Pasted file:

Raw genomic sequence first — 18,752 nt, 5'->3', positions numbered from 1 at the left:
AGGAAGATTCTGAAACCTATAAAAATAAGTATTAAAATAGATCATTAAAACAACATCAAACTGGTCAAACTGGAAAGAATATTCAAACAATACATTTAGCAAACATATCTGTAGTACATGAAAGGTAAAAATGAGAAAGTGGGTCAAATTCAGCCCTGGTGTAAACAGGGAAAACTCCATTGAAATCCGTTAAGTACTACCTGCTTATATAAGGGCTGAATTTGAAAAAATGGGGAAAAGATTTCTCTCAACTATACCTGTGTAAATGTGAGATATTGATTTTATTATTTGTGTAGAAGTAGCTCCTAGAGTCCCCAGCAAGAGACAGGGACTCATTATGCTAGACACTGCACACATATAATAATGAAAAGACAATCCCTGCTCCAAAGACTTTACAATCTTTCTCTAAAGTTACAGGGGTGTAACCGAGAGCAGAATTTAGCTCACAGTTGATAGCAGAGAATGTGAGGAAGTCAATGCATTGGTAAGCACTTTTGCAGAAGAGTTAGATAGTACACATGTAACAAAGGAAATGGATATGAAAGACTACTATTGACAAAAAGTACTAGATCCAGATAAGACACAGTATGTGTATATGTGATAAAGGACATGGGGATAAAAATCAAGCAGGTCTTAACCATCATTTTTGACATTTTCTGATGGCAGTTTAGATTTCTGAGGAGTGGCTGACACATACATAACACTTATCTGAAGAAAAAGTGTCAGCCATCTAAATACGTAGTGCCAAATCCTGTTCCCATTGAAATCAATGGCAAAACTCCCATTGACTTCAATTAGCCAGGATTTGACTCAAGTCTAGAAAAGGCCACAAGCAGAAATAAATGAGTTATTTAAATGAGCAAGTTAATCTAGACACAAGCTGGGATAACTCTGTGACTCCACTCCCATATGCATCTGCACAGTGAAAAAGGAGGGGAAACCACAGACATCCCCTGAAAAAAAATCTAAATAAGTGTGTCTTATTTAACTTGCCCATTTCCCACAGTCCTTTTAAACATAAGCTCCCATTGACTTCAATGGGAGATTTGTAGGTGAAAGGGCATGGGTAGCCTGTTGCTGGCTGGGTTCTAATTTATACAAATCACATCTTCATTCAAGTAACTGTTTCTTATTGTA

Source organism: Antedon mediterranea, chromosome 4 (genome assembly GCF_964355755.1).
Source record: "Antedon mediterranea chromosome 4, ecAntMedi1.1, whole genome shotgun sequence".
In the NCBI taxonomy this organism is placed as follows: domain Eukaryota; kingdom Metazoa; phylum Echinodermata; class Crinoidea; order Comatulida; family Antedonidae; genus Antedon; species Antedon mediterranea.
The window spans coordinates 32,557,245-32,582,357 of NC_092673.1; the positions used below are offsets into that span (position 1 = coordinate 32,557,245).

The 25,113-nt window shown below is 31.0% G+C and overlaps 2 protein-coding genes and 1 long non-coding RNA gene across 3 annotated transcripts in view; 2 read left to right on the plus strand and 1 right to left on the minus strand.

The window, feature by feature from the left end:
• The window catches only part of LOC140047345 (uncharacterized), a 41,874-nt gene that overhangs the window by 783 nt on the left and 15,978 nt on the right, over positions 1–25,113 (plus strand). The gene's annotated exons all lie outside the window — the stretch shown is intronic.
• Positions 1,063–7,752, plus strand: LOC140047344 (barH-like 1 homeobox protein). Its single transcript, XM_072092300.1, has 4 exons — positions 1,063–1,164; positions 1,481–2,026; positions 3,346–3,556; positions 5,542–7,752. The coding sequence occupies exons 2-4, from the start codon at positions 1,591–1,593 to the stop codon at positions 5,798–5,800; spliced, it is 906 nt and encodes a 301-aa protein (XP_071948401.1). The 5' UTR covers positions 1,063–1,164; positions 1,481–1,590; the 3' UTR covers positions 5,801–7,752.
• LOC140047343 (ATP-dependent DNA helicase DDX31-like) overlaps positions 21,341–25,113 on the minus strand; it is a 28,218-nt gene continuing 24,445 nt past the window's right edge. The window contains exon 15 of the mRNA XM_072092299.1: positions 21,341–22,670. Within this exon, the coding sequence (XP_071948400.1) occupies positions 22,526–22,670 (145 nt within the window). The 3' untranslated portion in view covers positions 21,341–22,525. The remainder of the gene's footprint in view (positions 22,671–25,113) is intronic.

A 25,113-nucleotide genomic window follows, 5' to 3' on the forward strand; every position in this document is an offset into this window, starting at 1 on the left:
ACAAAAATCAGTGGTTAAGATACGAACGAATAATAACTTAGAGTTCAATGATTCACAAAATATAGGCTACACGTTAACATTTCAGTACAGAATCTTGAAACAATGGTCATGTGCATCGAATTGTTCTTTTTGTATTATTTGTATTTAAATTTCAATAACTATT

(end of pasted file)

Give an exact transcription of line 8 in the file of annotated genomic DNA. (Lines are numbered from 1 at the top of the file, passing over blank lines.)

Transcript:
The window, feature by feature from the left end: